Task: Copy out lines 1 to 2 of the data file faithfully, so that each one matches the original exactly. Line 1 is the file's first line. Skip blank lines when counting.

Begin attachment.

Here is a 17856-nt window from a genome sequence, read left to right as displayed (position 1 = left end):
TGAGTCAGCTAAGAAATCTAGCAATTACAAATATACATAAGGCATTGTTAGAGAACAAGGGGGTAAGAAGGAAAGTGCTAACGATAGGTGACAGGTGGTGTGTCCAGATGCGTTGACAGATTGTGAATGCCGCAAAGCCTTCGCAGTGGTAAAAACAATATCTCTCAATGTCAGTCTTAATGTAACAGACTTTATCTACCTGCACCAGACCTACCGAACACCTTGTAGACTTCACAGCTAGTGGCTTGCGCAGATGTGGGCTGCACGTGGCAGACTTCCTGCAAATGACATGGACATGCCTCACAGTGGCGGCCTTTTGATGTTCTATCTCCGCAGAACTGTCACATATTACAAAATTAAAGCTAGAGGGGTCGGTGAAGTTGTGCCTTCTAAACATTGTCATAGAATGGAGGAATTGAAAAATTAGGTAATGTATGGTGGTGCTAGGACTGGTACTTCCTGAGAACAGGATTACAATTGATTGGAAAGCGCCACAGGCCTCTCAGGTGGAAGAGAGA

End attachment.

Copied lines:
Here is a 17856-nt window from a genome sequence, read left to right as displayed (position 1 = left end):
TGAGTCAGCTAAGAAATCTAGCAATTACAAATATACATAAGGCATTGTTAGAGAACAAGGGGGTAAGAAGGAAAGTGCTAACGATAGGTGACAGGTGGTGTGTCCAGATGCGTTGACAGATTGTGAATGCCGCAAAGCCTTCGCAGTGGTAAAAACAATATCTCTCAATGTCAGTCTTAATGTAACAGACTTTATCTACCTGCACCAGACCTACCGAACACCTTGTAGACTTCACAGCTAGTGGCTTGCGCAGATGTGGGCTGCACGTGGCAGACTTCCTGCAAATGACATGGACATGCCTCACAGTGGCGGCCTTTTGATGTTCTATCTCCGCAGAACTGTCACATATTACAAAATTAAAGCTAGAGGGGTCGGTGAAGTTGTGCCTTCTAAACATTGTCATAGAATGGAGGAATTGAAAAATTAGGTAATGTATGGTGGTGCTAGGACTGGTACTTCCTGAGAACAGGATTACAATTGATTGGAAAGCGCCACAGGCCTCTCAGGTGGAAGAGAGA